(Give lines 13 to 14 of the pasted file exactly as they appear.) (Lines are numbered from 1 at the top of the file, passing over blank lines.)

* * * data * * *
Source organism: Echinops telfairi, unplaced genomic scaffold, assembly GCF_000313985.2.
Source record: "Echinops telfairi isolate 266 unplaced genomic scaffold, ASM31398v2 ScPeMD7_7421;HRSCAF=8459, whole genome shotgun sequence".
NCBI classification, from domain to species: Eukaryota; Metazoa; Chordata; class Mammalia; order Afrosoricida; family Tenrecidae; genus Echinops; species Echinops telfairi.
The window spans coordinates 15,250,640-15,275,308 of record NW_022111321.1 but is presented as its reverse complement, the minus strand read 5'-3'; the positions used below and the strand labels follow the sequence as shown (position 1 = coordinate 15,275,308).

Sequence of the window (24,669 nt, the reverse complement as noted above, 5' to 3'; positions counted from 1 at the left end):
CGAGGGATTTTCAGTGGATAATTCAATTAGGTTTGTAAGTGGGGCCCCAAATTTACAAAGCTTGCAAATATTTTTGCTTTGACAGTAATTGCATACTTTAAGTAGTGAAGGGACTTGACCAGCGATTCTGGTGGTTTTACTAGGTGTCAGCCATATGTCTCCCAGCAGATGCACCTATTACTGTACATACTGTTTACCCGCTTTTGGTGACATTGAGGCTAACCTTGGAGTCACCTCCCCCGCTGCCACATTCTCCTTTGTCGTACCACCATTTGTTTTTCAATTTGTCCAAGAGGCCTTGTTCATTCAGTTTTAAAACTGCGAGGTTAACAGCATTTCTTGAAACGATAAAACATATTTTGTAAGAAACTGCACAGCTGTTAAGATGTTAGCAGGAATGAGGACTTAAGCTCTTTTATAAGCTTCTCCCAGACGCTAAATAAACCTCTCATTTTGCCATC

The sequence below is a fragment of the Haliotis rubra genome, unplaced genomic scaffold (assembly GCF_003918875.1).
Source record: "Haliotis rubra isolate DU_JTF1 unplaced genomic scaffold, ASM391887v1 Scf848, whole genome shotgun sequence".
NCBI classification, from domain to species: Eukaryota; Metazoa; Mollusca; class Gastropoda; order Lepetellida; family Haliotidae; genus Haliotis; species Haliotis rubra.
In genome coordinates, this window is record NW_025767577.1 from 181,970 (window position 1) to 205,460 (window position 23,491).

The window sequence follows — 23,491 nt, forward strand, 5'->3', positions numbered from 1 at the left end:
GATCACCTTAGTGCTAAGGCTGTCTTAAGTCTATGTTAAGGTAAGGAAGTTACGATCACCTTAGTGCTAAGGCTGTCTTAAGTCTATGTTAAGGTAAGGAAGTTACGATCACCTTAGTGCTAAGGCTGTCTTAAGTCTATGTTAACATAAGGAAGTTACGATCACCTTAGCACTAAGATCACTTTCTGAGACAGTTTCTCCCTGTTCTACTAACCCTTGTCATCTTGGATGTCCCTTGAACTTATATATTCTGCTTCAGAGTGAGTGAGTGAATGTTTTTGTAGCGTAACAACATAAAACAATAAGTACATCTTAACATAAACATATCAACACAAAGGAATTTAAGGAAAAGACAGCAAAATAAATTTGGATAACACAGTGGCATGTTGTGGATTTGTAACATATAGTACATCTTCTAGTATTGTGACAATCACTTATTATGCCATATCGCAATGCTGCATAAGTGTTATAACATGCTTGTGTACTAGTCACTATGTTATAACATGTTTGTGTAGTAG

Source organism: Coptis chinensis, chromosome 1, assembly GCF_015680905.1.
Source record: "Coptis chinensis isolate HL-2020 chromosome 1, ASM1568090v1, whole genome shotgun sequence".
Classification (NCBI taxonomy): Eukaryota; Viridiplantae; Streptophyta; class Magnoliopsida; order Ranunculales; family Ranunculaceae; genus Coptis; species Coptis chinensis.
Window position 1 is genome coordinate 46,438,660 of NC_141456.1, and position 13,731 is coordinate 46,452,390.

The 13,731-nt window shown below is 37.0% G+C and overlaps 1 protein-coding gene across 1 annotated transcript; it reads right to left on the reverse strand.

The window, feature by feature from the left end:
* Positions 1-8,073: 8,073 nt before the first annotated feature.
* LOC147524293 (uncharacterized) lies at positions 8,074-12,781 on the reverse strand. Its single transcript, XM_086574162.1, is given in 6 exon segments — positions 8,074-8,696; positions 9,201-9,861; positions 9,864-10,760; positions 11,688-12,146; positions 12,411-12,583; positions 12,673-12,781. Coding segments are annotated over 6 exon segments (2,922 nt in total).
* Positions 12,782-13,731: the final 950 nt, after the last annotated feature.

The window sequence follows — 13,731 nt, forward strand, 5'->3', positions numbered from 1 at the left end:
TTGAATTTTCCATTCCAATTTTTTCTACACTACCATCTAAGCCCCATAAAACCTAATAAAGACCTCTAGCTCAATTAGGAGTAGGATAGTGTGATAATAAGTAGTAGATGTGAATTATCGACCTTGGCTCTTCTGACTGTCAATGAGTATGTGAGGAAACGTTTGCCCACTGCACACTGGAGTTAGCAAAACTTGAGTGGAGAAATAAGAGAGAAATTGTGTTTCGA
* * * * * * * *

Source organism: Coptis chinensis, chromosome 1, assembly GCF_015680905.1.
Source record: "Coptis chinensis isolate HL-2020 chromosome 1, ASM1568090v1, whole genome shotgun sequence".